The real draft order
Finding talent in MLB draft is about more than pick order or signing bonus
The Major League Baseball draft sets itself apart from the drafts of other major sports in a number of ways. For one, while the NBA draft wraps up after 60 selections, the MLB draft would have more than 1,400 picks to go after that point. But aside from its massive size, the baseball draft is also unique with regard to its drafting strategy: Players in the MLB draft are not selected in order of ability.
Talent drives a player's draft stock in most sports, but baseball organizations follow a different criterion when evaluating the pool of prospects. The deciding factor, especially at the top-end of the draft, has evolved from a purely talent-based assessment -- is he good? -- to one that considers the organization's bottom-line -- will he sign? Concerns over the answer to that question had 26 teams passing on Rick Porcello in the 2007 draft, by many accounts the top talent that year.
There's no denying that a player's "signability," one of the newest entries in the baseball lexicon, has affected every draft board across the league. MLB's slotting system, unlike the NBA's and NFL's, is only loosely enforced, and players often hold out for a lot more money than what the league recommends for their draft slot. This has kept the biggest talents from taking the biggest stage at the top of the draft class, but inevitably, the best players will still get their money from a team willing to spend the extra dollar. Big league younger brothers Jered Weaver and Stephen Drew fell outside of the top 10 in the 2004 draft but that didn't matter; they each netted their class's most lucrative signing bonus of $4 million.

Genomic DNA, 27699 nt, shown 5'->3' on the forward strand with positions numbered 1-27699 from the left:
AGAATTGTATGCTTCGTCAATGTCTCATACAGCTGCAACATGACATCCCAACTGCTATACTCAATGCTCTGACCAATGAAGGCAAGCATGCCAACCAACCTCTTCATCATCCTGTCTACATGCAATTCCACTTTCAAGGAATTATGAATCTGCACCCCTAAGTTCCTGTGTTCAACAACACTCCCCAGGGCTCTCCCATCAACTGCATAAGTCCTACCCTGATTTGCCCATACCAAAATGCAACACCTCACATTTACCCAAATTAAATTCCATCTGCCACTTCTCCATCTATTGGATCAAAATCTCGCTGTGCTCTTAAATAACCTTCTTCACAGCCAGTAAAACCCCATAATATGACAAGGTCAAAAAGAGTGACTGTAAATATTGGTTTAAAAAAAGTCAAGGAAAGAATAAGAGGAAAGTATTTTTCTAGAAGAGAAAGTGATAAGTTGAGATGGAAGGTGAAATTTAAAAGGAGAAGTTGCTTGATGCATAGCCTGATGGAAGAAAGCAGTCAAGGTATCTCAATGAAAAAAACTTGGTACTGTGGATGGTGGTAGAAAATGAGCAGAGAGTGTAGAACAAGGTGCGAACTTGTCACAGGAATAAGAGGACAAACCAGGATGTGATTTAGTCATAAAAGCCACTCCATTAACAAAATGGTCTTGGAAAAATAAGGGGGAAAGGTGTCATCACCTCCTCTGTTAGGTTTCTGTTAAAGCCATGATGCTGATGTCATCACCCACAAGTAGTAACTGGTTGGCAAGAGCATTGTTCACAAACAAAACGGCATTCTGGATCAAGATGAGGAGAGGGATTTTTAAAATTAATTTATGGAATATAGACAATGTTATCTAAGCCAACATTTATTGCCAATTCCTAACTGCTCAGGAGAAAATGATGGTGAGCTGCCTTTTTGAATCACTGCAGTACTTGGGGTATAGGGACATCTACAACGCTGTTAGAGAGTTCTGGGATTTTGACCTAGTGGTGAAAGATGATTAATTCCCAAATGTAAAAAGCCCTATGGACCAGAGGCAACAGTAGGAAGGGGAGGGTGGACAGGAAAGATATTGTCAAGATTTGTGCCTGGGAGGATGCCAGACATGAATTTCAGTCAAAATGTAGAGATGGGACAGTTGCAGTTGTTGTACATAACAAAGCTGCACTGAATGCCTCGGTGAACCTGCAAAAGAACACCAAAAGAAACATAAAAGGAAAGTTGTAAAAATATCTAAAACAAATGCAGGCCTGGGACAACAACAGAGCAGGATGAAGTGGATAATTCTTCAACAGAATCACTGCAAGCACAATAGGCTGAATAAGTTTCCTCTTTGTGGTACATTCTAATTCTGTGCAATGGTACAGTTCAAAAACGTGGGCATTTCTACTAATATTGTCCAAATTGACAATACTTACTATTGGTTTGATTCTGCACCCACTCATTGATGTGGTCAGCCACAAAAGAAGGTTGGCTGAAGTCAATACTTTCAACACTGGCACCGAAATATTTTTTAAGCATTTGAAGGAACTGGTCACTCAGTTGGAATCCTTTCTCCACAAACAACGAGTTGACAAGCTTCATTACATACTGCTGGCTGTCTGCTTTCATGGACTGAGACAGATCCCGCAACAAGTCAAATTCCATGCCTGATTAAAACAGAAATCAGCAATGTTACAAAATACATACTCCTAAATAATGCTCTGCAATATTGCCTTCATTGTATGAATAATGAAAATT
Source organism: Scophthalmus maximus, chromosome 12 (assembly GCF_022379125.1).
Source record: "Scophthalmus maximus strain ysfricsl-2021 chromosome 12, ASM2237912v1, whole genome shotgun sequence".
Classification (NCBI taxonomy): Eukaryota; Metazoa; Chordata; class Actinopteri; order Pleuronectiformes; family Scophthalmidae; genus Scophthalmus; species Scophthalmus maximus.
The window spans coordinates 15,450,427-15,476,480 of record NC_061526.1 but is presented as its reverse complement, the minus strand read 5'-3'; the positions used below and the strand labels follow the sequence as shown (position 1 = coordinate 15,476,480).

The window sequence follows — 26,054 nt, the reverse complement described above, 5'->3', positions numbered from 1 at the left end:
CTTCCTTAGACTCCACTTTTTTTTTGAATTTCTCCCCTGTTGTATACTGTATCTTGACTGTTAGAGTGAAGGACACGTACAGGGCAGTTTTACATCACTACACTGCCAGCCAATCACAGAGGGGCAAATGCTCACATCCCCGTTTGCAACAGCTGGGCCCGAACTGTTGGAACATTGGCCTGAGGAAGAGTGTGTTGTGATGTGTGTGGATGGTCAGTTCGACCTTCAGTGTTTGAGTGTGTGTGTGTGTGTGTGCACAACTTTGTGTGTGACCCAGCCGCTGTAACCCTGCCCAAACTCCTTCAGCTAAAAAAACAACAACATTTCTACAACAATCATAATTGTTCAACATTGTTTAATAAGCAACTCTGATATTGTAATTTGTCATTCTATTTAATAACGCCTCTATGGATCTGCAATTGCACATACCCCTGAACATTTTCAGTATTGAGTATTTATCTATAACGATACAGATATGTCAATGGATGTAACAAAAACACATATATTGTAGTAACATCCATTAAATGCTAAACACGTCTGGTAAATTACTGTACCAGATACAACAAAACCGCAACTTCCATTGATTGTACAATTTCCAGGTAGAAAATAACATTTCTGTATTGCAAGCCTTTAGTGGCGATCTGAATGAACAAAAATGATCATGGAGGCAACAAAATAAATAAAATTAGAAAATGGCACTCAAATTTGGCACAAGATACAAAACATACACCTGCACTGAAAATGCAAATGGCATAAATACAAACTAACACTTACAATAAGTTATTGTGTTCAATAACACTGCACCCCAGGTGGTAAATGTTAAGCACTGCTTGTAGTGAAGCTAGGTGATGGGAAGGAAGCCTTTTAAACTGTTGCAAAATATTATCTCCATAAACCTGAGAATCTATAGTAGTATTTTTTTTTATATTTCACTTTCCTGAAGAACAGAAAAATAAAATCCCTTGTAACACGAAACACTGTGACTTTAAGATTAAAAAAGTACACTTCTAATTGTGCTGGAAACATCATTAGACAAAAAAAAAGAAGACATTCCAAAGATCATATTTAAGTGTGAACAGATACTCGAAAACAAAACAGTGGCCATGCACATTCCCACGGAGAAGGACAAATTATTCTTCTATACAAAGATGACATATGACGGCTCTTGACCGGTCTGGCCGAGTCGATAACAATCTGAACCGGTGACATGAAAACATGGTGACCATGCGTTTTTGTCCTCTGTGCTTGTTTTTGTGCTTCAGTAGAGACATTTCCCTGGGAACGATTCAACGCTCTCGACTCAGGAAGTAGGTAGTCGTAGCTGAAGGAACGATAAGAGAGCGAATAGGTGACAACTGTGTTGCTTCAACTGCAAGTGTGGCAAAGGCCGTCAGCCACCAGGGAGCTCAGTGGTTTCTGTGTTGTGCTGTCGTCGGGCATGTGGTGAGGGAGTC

"This finding runs counter to the growing school of thought that teams shouldn't let MLB's slot signing bonus recommendations dictate their spending in the draft."
So, what if we tossed aside the effects of signability and reordered the draft by signing bonus instead? Weaver and Drew have been much wiser investments than their class's No. 1 overall pick, Matt Bush, but do they represent the exception or the rule? Let's find out.
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